Fonseca v. Humboldt County Nevada et al, No. 3:2009cv00586 - Document 26 (D. Nev. 2010)

Court Description: ORDER GRANTING Ds' 18 Motion for Summary Judgment. FURTHER ORD Clerk shall enter judgment accordingly. Signed by Judge Larry R. Hicks on 9/9/2010. (Copies have been distributed pursuant to the NEF - DRM)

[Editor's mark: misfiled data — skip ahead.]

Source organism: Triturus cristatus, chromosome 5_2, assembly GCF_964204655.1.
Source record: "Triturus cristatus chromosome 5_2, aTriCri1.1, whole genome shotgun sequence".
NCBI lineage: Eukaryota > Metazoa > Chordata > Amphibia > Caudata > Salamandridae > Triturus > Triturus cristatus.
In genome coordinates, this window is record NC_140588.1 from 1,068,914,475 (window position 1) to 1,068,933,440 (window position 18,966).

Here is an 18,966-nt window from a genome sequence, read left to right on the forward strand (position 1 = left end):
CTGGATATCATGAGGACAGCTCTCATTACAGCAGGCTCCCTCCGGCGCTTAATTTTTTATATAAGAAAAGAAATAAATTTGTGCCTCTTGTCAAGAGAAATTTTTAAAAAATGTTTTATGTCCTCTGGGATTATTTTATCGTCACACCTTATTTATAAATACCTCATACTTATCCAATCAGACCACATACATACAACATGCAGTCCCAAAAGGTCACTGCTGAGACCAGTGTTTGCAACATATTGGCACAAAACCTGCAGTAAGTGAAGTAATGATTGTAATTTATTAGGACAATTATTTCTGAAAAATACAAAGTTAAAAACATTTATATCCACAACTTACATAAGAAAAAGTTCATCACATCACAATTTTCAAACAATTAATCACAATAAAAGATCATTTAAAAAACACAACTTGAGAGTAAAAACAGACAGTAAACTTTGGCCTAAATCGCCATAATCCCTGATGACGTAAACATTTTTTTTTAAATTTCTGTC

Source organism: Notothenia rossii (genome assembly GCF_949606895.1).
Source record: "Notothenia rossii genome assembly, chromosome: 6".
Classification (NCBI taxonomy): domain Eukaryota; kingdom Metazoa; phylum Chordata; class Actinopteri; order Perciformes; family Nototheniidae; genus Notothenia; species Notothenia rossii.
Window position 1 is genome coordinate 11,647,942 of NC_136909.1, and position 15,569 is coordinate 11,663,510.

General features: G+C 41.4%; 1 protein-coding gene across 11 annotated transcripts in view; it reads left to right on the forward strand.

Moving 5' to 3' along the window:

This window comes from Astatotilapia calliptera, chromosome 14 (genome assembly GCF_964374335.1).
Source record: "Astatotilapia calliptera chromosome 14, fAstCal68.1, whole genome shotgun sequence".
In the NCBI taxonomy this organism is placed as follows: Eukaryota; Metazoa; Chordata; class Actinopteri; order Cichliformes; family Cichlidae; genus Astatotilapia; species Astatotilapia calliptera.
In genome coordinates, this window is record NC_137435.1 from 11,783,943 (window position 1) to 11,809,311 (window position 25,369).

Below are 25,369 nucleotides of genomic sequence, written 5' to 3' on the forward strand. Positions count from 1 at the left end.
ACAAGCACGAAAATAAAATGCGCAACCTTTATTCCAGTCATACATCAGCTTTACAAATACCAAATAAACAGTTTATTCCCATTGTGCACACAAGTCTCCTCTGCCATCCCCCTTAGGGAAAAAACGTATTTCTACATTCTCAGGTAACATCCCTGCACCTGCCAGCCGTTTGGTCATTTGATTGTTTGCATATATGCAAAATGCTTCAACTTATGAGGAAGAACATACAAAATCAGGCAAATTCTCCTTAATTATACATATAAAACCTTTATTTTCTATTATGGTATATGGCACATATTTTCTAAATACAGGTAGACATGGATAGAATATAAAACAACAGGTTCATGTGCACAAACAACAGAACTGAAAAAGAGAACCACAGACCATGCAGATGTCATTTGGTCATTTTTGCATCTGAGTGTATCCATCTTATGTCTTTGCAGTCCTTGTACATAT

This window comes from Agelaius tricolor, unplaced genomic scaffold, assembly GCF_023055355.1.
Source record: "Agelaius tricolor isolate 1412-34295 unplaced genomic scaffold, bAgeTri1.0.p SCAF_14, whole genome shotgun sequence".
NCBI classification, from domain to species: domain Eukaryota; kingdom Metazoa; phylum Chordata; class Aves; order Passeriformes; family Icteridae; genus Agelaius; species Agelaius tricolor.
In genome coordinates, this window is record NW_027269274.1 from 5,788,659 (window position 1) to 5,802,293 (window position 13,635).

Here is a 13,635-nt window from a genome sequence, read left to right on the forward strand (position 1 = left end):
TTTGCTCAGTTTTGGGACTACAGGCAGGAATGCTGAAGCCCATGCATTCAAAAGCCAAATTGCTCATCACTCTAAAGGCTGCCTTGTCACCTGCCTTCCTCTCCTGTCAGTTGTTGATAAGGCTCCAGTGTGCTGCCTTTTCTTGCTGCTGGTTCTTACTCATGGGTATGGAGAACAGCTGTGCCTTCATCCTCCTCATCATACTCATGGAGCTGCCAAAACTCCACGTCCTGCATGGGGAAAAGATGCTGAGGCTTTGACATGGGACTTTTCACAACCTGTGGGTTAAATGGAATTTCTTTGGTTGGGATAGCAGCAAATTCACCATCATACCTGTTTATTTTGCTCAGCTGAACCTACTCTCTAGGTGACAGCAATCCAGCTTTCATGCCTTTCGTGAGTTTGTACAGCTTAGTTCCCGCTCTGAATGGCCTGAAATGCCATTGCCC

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Fonseca v. Humboldt County Nevada et al Doc. 26 1 2 3 4 5 6 UNITED STATES DISTRICT COURT 7 DISTRICT OF NEVADA 8 *** ) ) ) ) ) ) ) ) ) ) ) ) ) 9 JUAN FONSECA, 10 Plaintiff, 11 v. 12 HUMBOLDT COUNTY, NEVADA a political subdivision of the State of Nevada; RUSSELL SMITH, 13 Defendants. 14 3:09-cv-0586-LRH-VPC ORDER 15 16 Before the court is defendants Humboldt County, Nevada (“Humboldt County”) and 17 Humboldt County District Attorney Russell Smith’s (“DA Smith”) motion for summary judgment 18 filed on June 9, 2010. Doc. #18.1 Plaintiff Juan Fonseca (“Fonseca”) filed an opposition (Doc. #20) 19 to which defendants replied (Doc. #25). 20 I. 21 Facts and Background This matter involves the underlying arrest and prosecution of Fonseca on the charge of 22 attempted murder with the use of a deadly weapon. On March 15, 2008, officers of the 23 Winnemucca Police Department (“WPD”) arrested Fonseca for stabbing Jacob Gamez (“Gamez”). 24 Gamez’s wife provided a written statement to WPD wherein she claimed that Fonseca stabbed 25 26 1 Refers to the court’s docket entry number. Dockets.Justia.com 1 2 Gamez outside of their apartment and without provocation. On March 20, 2008, the Humboldt County District Attorney’s Office (“DA’s Office”) filed 3 a formal complaint against Fonseca. Subsequently, on April 9, 2008, the DA’s Office filed a 4 criminal information charging Fonseca with the crime of attempted murder with the use of a deadly 5 weapon. 6 After the charge was filed, Joe Connell (“Connell”), an individual related to Gamez’s wife, 7 went to the home of DA Smith on June 29, 2008, and stated that she had lied on her statement and 8 that Gamez had been stabbed in Fonseca’s apartment after he broke into it. DA Smith allegedly did 9 not disclose this exculpatory information to Fonseca’s counsel, attorney Ted Herrera (“Herrera”). 10 Herrera independently investigated the charge against Fonseca and interviewed Connell. During 11 the interview Herrera learned of Gamez’s wife recanting her statement and of Connell’s 12 conversation with DA Smith. Herrera provided this information to the DA’s Office which 13 eventually dismissed the charge against Fonseca and released him from pre-trial custody on April 14 6, 2009. 15 Subsequently, on October 2, 2009, Fonseca filed a complaint against defendants alleging 16 eleven causes of action: (1) Fourth Amendment violation; (2) Fifth Amendment violation; 17 (3) Monell liability; (4) negligence; (5) negligent hiring, training, supervision and retention; 18 (6) false imprisonment; (7) malicious prosecution; (8) negligent infliction of emotional distress; 19 (9) intentional infliction of emotional distress; (10) declaratory and injunctive relief; and 20 (11) punitive damages. Doc. #2. Fonseca brings his federal claims pursuant to 42 U.S.C. § 1983 21 alleging that defendants violated his Fourth and Fifth Amendment constitutional rights by failing to 22 disclose exculpatory evidence. Id. 23 Thereafter, defendants filed the present motion for summary judgment arguing that 24 DA Smith is entitled to absolute immunity for his prosecutorial decisions relating to the non- 25 disclosure of exculpatory evidence and that Humboldt County is entitled to judgment on Fonseca’s 26 2 1 Monell claim for lack of a policy or custom of withholding exculpatory evidence. Doc. #18. 2 II. 3 Legal Standard Summary judgment is appropriate only when “the pleadings, depositions, answers to 4 interrogatories, and admissions on file, together with the affidavits, if any, show that there is no 5 genuine issue as to any material fact and that the moving party is entitled to judgment as a matter 6 of law.” Fed. R. Civ. P. 56(c). In assessing a motion for summary judgment, the evidence, together 7 with all inferences that can reasonably be drawn therefrom, must be read in the light most 8 favorable to the party opposing the motion. Matsushita Elec. Indus. Co. v. Zenith Radio Corp., 475 9 U.S. 574, 587 (1986); County of Tuolumne v. Sonora Cmty. Hosp., 236 F.3d 1148, 1154 (9th Cir. 10 2001). 11 The moving party bears the burden of informing the court of the basis for its motion, along 12 with evidence showing the absence of any genuine issue of material fact. Celotex Corp. v. Catrett, 13 477 U.S. 317, 323 (1986). On those issues for which it bears the burden of proof, the moving party 14 must make a showing that is “sufficient for the court to hold that no reasonable trier of fact could 15 find other than for the moving party.” Calderone v. United States, 799 F.2d 254, 259 (6th Cir. 16 1986); see also Idema v. Dreamworks, Inc., 162 F. Supp. 2d 1129, 1141 (C.D. Cal. 2001). 17 To successfully rebut a motion for summary judgment, the non-moving party must point to 18 facts supported by the record which demonstrate a genuine issue of material fact. Reese v. Jefferson 19 Sch. Dist. No. 14J, 208 F.3d 736 (9th Cir. 2000). A “material fact” is a fact “that might affect the 20 outcome of the suit under the governing law.” Anderson v. Liberty Lobby, Inc., 477 U.S. 242, 248 21 (1986). Where reasonable minds could differ on the material facts at issue, summary judgment is 22 not appropriate. See v. Durang, 711 F.2d 141, 143 (9th Cir. 1983). A dispute regarding a material 23 fact is considered genuine “if the evidence is such that a reasonable jury could return a verdict for 24 the nonmoving party.” Liberty Lobby, 477 U.S. at 248. The mere existence of a scintilla of 25 evidence in support of the plaintiff’s position will be insufficient to establish a genuine dispute; 26 3 1 there must be evidence on which the jury could reasonably find for the plaintiff. See id. at 252. 2 III. Discussion 3 A. Federal Claims 4 Fonseca brings his federal claims pursuant to 42 U.S.C. § 1983 alleging that defendants 5 violated his Fourth and Fifth Amendment constitutional rights by failing to disclose exculpatory 6 evidence. See Doc. #2. To establish a violation of § 1983, Fonseca must establish that: (1) 7 defendants acted under color of state law; and (2) defendants deprived him of a right, privilege, or 8 immunity secured by the Constitution and laws of the United States. See Jensen v. City of Oxnard, 9 145 F.3d 1078, 1082 (9th Cir. 1998). 10 Here it is uncontested that DA Smith was acting under color of state law by prosecuting the 11 underlying charge against Fonseca. It is further uncontroverted that a prosecutor’s decision to not 12 preserve or turn over exculpatory material to defense counsel is a violation of the criminal 13 defendant’s due process rights. Brady v. Maryland, 373 U.S. 83, 87 (1963). Therefore, Fonseca 14 argues that he has established a claim for violation of his civil rights under § 1983. 15 However, “[a] state prosecutor is entitled to absolute immunity from liability under § 1983 16 for violating a person’s federal constitutional rights when he or she engages in activities ‘intimately 17 associated with the judicial phase of the criminal process.’” Broam v. Bogan, 320 F.3d 1023, 1028 18 (9th Cir. 2003) (quoting Imbler v. Pachtman, 424 U.S. 409, 430 (1976)). In contrast, a prosecutor 19 is only entitled to qualified immunity if he or she is performing investigatory or administrative 20 functions. Id. (citing Buckley v. Fitzsimmons, 509 U.S. 259, 273 (1993)). 21 “In deciding whether to accord a prosecutor immunity from a civil suit for damages, a court 22 must first determine whether a prosecutor has performed a quasi judicial function. If the action was 23 part of the judicial process, the prosecutor is entitled to the protection of absolute immunity 24 whether or not he or she violated the civil plaintiff’s constitutional rights.” Broam, 320 F.3d at 25 1029 (internal citations omitted). 26 4 1 As to Fonseca’s Fifth Amendment claim in which he states that DA Smith violated his 2 constitutional rights by failing to disclose exculpatory evidence to the defense, the court finds that 3 DA Smith is entitled to absolute immunity as a matter of law. See Broam, 320 F.3d at 1030 4 (holding that the prosecutor’s decision to withhold exculpatory evidence is an “exercise of the 5 prosecutorial function and entitles the prosecutor to absolute immunity from a civil suit for 6 damages.”). 7 Further, as to Fonseca’s Fourth Amendment claim in which he alleges that DA Smith 8 violated his constitutional rights by the prolonged detention that resulted from his failure to 9 disclose the information provided by Connell, the court again finds that DA Smith is entitled to 10 absolute immunity. In opposition, Fonseca argues that DA Smith was acting in an investigative 11 capacity in interviewing Connell about the incident and therefore, DA Smith would only be 12 entitled to qualified immunity. However, Fonseca’s Fourth Amendment claim relates to DA 13 Smith’s decision to not turn over exculpatory evidence in violation of Brady which is an exercise 14 of DA Smith’s prosecutorial function. See Broam, 320 F.3d at 1030. Accordingly, the court finds 15 that DA Smith is entitled to prosecutorial immunity from Fonseca’s federal claims and shall grant 16 the motion for summary judgment as to these claims. 17 B. Monell Liability 18 Fonseca further alleges that defendant Humboldt County is liable for DA Smith’s violations 19 of his constitutional rights. To prevail on a section 1983 action against a municipality a plaintiff 20 must demonstrate that an official policy or custom gave rise to the constitutional violation. Monell 21 v. New York City Dept. of Social Services, 436 U.S. 658, 691 (1978). Further, a plaintiff must 22 establish a “direct casual link between the municipal action and the deprivation of federal rights.” 23 Board of County Commr’s of Brian County, Oklahoma v. Brown, 520 U.S. 397, 404 (1997). An 24 individual’s exercise of discretion or an isolated departure from established and lawful policy, 25 cannot constitute a bases for municipal liability. See Pembaur v. Cincinnati, 475 U.S. 469, 479-80 26 5 1 (1986). 2 Here, Fonseca alleges that Smith was acting as a policy-maker within the DA’s Office and 3 set up an office wide policy of not disclosing exculpatory evidence in violation of Brady. However, 4 the court finds that the evidence before the court establishes that DA Smith was acting 5 independently in his decision to withhold the information provided by Connell and that there was 6 no policy by Humboldt County or by the DA’s Office that led to his decision. DA Smith’s decision 7 was an independent discrete act; not the result of a policy or custom in the DA’s Office. Further, 8 the court finds that there is no evidence of other similar Brady violations by other members of the 9 DA’s Office which would establish a policy or custom supporting Fonseca’s allegations. 10 Therefore, Fonseca has failed to establish that Humboldt County had a policy of withholding 11 exculpatory evidence and deprive individuals of their constitutional rights. Accordingly, the court 12 shall grant defendants’ motion for summary judgment on this issue. 13 C. State Law Claims 14 In his complaint, Fonseca alleges several claims arising under Nevada state law. Pursuant 15 to 28 U.S.C. § 1367(a), a district court may exercise supplemental jurisdiction over state law 16 claims that are part of the same case or controversy as plaintiff’s federal claims. However, the 17 court may decline to exercise supplemental jurisdiction over state law claims if the court 18 determines that federal claims warrant dismissal. 28 U.S.C. § 1367(c)(3). The exercise of 19 supplemental jurisdiction is entirely within the court’s discretion. United Mine Workers of America 20 v. Gibbs, 383 U.S. 715, 716 (1966). 21 Because the court finds that Fonseca’s federal claims warrant dismissal against both 22 defendants, the court declines to exercise supplemental jurisdiction over his remaining state law 23 claims. Accordingly, the court shall dismiss these claims without prejudice. 24 /// 25 /// 26 6 1 2 IT IS THEREFORE ORDERED that defendants motion for summary judgment (Doc. #18) is GRANTED in accordance with this order. 3 IT IS FURTHER ORDERED that the clerk of court shall enter judgment accordingly. 4 IT IS SO ORDERED. 5 DATED this 9th day of September, 2010. 6 7 8 __________________________________ LARRY R. HICKS UNITED STATES DISTRICT JUDGE 9 10 11 12 13 14 15 16 17 18 19 20 21 22 23 24 25 26 7